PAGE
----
Special features of UNIX
UNIX-type systems allow you to change the server's configuration without restarting the server. You can easily modify a UNIX-type system while it's running. You can enable the tape driver, access the tape, and disable the tape driver without restarting the server. Memory is used more efficiently.
UNIX Kernel
Core of all UNIX-type systems - it's loaded into memory and runs when you turn on your computer. Primary function is to access your computer's hardware, such as disks, memory, keyboard and monitor.
Kernel Memory
File that contains instructions for performing a specific task such as reading data from and writing data to a hard drive.
Hierarchical File System
Method of organizing files and directories on a disk in which directories may contain files and other directories.
Third Extension - native file type on Linux.
UNIX File System - native file system developed by Sun.
Hierarchical File System - native file system for Mac.
Network File System - Sun Microsystems, it's a popular remote file system supported by UNIX.
Open source application that implements the Windows SMB and CIFS file system protocols. Samba is included with Solaris, most Linux distributions, and Mac OS X Server by default.
Command Interpreter
Program that accepts the commands you type on the keyboard and runs the commands for you.
File Globbing
On a UNIX-type system, it's similar to using wildcards in Windows and DOS.
Information Node - UNIX-type file ssytem information storage area that holds all details about a file.
Powerful ability to direct output from one command to the input of another command. Commands are compbined using a pipe "|".
Two or more commands connected by a pipe.
NetWare version that began supporting TCP/IP (4.11) - versions of NetWare prior to this require IPX/SPX. Version 4 also brought about the graphical interface to replace DOS-based commands.
NetWare 5.x
Novell's first NOS to be based solely on IP protocol.
NetWare 6.x
Novell's Netware NOS started eDirectory (equivalent to Active Directory of Windows Server), iManager and Server Consolidation Utility.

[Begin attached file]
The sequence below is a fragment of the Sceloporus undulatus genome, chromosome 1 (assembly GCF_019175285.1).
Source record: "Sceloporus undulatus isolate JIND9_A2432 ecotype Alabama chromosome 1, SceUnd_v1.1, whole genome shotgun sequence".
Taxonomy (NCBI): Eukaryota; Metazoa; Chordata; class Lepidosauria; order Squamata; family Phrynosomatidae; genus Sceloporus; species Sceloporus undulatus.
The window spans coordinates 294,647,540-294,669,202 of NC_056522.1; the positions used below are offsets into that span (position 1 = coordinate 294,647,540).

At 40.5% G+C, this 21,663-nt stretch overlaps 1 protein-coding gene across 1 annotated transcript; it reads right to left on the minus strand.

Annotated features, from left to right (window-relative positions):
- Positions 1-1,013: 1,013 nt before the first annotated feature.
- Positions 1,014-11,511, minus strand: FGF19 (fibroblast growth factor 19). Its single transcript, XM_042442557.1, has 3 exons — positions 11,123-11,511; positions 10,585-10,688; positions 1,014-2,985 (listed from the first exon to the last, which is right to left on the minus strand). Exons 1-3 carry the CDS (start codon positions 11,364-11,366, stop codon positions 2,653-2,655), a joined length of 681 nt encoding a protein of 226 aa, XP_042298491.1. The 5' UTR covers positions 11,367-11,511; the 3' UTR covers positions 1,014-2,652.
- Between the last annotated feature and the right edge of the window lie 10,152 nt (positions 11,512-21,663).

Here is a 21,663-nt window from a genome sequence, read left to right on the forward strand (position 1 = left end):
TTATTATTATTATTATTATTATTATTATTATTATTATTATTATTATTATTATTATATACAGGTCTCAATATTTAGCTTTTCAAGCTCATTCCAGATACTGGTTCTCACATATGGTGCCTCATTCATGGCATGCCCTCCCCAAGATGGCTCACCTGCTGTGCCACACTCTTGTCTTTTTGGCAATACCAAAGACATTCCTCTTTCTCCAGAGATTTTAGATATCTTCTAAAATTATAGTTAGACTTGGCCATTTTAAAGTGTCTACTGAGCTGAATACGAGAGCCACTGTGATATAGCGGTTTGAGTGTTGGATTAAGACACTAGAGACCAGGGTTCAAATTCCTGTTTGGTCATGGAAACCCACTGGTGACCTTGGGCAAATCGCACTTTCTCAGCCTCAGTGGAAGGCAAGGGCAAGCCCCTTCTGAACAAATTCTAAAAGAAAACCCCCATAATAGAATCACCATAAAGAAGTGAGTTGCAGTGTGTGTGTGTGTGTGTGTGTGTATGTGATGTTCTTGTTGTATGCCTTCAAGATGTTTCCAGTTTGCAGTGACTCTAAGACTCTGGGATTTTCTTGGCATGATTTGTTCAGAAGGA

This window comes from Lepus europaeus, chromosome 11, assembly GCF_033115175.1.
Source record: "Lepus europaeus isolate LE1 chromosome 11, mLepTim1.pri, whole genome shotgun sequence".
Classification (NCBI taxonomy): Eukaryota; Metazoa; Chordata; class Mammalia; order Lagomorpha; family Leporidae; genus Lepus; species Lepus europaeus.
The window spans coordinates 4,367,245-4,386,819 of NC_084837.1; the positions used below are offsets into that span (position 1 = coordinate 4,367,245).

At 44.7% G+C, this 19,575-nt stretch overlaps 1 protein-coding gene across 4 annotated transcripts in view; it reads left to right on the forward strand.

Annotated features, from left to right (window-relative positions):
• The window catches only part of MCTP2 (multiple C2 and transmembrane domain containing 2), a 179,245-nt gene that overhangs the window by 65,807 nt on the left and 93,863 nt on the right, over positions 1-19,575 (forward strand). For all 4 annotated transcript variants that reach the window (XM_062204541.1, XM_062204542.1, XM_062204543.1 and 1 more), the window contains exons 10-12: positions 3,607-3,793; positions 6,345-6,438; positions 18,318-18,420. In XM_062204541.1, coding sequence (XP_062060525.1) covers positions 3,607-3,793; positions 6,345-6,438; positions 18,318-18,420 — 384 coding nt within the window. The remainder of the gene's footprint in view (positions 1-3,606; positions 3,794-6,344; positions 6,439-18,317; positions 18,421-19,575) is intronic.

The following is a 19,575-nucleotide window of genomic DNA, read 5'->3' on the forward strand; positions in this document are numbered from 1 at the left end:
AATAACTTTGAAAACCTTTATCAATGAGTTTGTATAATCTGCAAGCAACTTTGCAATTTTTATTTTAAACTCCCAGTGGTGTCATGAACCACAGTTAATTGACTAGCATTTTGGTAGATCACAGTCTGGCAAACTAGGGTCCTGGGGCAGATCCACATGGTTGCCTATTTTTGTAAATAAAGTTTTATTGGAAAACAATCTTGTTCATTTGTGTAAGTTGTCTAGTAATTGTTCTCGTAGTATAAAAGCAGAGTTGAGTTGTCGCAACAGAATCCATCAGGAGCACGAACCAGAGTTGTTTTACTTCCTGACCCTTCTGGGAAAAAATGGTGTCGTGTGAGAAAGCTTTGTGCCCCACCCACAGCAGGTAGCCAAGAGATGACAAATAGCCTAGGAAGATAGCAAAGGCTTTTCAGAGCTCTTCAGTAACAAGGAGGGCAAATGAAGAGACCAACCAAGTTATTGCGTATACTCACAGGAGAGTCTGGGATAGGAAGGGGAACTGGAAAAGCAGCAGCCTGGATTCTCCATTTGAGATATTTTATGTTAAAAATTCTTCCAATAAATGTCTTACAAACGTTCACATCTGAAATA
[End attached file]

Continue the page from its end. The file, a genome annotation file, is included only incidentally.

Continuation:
NetWare Integrated Kernel
Core of NetWare 6.5, this kernel is responsible for overseeing critical server processes like multiprocessing, multitasking, access to server's interupts, memory and I/O functions. Kernel is started by "server.exe".
Novell NetWare's email and scheduler software applications.
Application from Novell that provides proxy and firewall services on NetWare servers.
Novell NetWare's graphical interface that provides access to console commands and object/directory management (similar to MMC of Windows).
X Server
NetWare 6.5 server's graphical desktop that is loaded by default when the server starts.
Remote Manager
A browser-based tool that enables network administrators to perform
server and object management in NetWare 6.5.
A feature of NSS (Novell Storage Services) that combines free storage space from multiple hard disks and CDs.
Primary GUI tool used to manage all objects in NetWare 6.5.
NetWare 6.5's directory database, which is its system for organizing and managing muliple servers and their resources, including storage devices, users, volumes, groups, printers, etc. eDirectory is similar to Active Directory in Windows Servers.
Base Schema
schema—The standard set of object classes and attributes installed as the default schema for NetWare’s eDirectory. The base schema can be extended through NetWare utilities.
Extended Schema
In NetWare, a set of object classes and attributes that is different from the
base schema.
Tree Object
Root of eDirectory (a tree can have only one root).
The characteristic that indicates where an object belongs in an eDirectory tree. A
context is made up of an object’s organizational unit names, arranged from most specific to
most general, plus the organization name. Periods separate the organizational unit names in context.
Typeful (Notation)
Lengthy way of expressing context that includes identifiers for the organization and OUs (similar to distinguished name in Windows Servers). Example: User: Phil; Div: Receivables; Dept: Accounting; Company: Sutkin --> OU=Receivables.OU=Acctg.0=Sutkin
Typeless (Notation)
Notation that eliminates OU and O symbols. Typeful: OU=Receivables.OU=Acctg.0=Sutkin ... Typeless: Receivables.Acctg.Sutkin
Default Port of NetWare Server
8008 Example URL:
Traditional Client Access
Clients running Windows, Mac, UNIX-type OSs connected and accessed NetWare resources via a Novell client designed for that client (example: Novell Client for Windows).
Native File Access
NetWare is capable of providing clients with direct access to NSS using the clients' native file access protocol. Using native file access protocol means that users can browse folders and directories just as if they were connected to a server running the same kind of file system.
Software that allows Windows clients to access directories on a NetWare 6.5 server. NetDrive uses Internet protocols like HTTP and FTP.
Browser-Based Access
Users can navigate diretories and manage files on a server through NetStorage - only TCP/IP protocols are necessary to have installed and configured.
Novell's tools for integrating eDirectory and Windows Active Directory; servers can share data; DirXML synchronizes changes in other directories.
Nterprise Linux Services
Services that consist of client tools for accessing eDirectory, development tools for integrating Linux servers with DirXML, plus brower-based file and print services.